Neje 3 Plus with A40640 - Dot Size, Shape & Accuaracy?

A little over a week ago I purchased and received an Neje 3 Plus with A40640. The specifications on the Neje web site say;


  • Dot Pitch: 0.075mm, 338dpi
  • Drive accuracy: 0.01mm

Module : NEJE A40640

  • Focus: 0.04x0.06mm

and, on the Neje Wiki it states;

  • you can get a 0.18×0.18mm focal point, When focusing to 55mm position
  • you can get a 0.13×0.13mm focal point, When focusing to 33mm position

I have carefully focused my A40640 and produced the output below on an anodised aluminium card (see image below)

If you zoom in and look closely at the vertical interval output, you can clearly see that vertically (i.e. in the X direction) a laser focal point width of less than 0.15mm is being achieved


However, when looking at the horizontal interval, the output is very disappointing. It is only when looking at the 0.35mm and 0.4mm intervals that the horizontal lines can be clearly identified and/or separated


From thee tests, it is clear that the best focused dot size my A40640 can achieve is approximately 0.13mm x 0.25mm AND IS MOST DEFINITELY NOT A SQAURE DOT

Is this typical of the A40640 laser module?
Does anybody else have this experience?
Do I have a faulty unit, that isn’t meeting its stated specification?

Not sure how typical this is for that module. One thing to check is that the laser module is square to the work material and that it’s not cutting at an angle.

Did you also do a focus check on the horizonal line?

1 Like

from your images i can see that you have a mechanical problem in you X axis. I see a lot of wobbling. You can clearly see it in your first image, just for example look at the “S” of Scale.
Is not a dot problem of the laser module itself.
Can you share the test in your first image so i can try with my Neje A40630?

1 Like

@killrob test file attached . . .

anodized aluminum business card for 10W machines.lbrn2 (154.4 KB)

. . . I also burned a single dot using the “FIRE LASER” button and took a close up image of that with my microscope, which also showed a rectangular dot

and this is not right, my A40630 has a square dot, yours has two separate diode and their beams are aligned by a lens inside the module, so if you have a rectangula dot maybe is damaged and it will be better if you contact direcly Neje showing them a photo with the rectangular spot.

if you look at the first image in the second row you can see that they talks about a square spot.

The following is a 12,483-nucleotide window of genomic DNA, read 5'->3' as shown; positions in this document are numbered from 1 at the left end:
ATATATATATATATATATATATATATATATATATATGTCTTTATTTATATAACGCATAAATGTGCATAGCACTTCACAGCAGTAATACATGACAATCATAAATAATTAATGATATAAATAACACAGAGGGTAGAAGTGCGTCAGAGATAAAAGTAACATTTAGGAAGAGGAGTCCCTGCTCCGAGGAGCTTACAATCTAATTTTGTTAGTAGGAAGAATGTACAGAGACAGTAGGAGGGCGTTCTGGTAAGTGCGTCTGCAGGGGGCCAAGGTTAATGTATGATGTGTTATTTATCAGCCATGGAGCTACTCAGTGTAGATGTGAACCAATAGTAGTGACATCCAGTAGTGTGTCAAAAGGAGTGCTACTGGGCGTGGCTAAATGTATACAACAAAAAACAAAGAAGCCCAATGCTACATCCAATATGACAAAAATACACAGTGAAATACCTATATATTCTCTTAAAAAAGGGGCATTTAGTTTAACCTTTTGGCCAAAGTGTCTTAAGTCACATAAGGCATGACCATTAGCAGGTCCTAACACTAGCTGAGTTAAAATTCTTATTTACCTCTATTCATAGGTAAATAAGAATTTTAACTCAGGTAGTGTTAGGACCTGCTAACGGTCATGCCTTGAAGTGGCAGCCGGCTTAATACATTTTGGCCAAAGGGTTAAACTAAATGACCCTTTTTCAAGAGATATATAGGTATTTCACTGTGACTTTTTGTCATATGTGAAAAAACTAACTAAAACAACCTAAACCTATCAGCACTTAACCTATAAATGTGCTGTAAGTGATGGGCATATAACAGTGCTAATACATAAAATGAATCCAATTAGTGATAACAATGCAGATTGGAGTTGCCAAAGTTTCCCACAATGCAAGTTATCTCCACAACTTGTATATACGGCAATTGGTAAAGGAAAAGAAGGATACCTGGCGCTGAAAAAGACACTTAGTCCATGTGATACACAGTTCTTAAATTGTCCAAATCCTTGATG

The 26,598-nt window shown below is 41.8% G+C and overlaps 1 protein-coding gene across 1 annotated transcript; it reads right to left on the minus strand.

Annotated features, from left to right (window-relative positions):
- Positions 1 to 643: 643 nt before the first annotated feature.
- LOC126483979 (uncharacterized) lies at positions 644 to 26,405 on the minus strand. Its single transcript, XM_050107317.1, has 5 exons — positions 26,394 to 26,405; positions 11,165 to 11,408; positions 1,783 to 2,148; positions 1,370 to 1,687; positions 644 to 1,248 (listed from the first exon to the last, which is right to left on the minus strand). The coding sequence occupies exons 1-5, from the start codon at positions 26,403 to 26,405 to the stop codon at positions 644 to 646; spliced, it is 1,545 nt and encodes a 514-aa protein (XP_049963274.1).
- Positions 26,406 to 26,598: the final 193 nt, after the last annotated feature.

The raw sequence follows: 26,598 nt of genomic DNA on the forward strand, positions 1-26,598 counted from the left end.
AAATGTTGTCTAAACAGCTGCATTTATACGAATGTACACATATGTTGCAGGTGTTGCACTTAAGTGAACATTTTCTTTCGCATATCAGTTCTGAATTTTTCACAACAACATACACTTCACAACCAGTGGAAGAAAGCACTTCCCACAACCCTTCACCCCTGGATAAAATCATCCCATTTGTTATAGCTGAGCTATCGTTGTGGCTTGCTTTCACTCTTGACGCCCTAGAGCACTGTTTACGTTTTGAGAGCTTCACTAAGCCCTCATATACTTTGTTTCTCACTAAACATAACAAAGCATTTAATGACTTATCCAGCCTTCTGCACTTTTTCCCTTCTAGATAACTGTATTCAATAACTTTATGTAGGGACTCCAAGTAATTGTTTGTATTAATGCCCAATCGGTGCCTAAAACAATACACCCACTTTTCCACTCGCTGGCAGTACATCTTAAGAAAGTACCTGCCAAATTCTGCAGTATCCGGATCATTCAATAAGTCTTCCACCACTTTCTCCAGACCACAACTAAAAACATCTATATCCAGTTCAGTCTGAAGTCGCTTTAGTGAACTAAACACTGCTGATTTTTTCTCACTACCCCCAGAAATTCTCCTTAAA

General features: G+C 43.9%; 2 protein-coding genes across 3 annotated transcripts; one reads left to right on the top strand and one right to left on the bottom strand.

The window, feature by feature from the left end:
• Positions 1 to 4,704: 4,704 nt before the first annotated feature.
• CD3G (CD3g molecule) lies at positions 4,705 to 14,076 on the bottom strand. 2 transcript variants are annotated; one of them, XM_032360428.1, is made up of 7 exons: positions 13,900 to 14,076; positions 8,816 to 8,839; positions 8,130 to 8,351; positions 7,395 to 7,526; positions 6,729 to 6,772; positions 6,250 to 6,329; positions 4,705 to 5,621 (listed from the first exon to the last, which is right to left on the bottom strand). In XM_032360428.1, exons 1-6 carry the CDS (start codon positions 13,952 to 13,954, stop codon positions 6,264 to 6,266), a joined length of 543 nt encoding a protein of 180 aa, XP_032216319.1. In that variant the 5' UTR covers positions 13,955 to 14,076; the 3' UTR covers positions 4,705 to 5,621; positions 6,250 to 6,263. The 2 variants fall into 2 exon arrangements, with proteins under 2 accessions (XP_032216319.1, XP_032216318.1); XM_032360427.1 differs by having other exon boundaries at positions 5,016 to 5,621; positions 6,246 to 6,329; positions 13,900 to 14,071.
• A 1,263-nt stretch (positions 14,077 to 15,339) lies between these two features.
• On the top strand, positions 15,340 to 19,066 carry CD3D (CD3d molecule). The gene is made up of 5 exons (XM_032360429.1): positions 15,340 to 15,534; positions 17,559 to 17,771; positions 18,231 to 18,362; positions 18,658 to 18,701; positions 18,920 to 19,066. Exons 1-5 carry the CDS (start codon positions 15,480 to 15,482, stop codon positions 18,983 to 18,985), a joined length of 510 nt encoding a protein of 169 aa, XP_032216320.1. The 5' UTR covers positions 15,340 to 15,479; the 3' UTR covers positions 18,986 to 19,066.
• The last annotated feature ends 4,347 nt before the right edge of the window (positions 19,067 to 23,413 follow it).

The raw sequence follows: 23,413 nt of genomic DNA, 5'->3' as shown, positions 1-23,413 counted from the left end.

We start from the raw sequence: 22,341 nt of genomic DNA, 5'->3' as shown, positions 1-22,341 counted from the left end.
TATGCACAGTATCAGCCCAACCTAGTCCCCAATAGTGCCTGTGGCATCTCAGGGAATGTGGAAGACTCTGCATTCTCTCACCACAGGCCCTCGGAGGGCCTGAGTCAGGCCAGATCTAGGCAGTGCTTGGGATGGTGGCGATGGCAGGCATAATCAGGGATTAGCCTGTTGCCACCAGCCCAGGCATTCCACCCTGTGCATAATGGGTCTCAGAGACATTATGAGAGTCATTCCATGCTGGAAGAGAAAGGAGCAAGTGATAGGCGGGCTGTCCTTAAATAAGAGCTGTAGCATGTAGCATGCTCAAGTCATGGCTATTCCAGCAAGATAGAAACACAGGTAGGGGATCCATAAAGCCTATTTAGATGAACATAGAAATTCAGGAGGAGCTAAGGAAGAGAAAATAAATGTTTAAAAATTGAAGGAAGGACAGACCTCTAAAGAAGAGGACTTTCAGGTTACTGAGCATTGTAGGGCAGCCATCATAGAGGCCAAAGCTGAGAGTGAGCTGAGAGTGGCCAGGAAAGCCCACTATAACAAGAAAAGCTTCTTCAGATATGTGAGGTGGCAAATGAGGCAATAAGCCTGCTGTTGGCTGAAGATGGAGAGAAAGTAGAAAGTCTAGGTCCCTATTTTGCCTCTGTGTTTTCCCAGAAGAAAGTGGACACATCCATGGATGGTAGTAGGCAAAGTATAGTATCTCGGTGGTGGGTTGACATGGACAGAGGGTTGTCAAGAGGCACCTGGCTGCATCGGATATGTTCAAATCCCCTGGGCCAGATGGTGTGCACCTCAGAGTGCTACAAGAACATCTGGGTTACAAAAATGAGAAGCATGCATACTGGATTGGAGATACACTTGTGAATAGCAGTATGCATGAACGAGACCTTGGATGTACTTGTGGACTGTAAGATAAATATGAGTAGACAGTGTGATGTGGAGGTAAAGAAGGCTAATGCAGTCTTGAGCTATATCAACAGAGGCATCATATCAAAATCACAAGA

Btw thank you for the attached test :wink:

@killrob and here is the single dot burned on the same anodised aluminium card

@DWiskow so is better you contact Neje and send them this photo :wink:

@killroy I have raised this with Neje this morning and am waiting for their response in the next day or two.

By the way, I also carried out a test to establish kerf size (which shows the same issue of a rectangular dot of approximately 0.1mm x 0.2mm)

. . . and this is the Lightburn file for the kerf test. You just need to push all the individual squares “UP” & “LEFT” to the XY0 corner, then measure the total gap created and divide by 10 to get the kerf size for the material used (2mm birch ply in this case).
A40640 Kerf Calibration (0.1mm X & 0.2mm Y).lbrn2 (2.5 MB)

1 Like

Doesn’t this imply a rectangular ‘dot’?

I’ve used lenses for various things most of my life … how do you get ‘a’ focus in two places?

Seems like the smaller the better…

It also sounds like the smallest ‘dot’ is 0.13mm^2 … ?



The lens on the Neje A40640 can be turned [to increase its distance from the diode], as described on the Neje Wiki, to adjust the laser dot to be in focus at distances of between 55mm and 33mm below the lens . . . a shorter focal distance will generate a smaller “dot” and a reduced depth of field [i.e. distance that the ‘dot’ remains in focus] when compared to a longer focal distance :grinning:

That doesn’t make a ‘longer’ lens. A certain focal length has a certain focal length moving it elsewhere won’t change that…

confused… Ok… it’s a variable length lens… that’s different…


I use a jig to carefully and accurately optimise the focus of my A40640 . . .

. . . I first lower the A40640 so that it is resting on the top of the jig [this sets the height to the laser module heat sink to precisely 25mm]. I then position it to engrave & cut 100mm lines in both the X & Y directions [as can be seen on the first of the three test pieces in the picture above].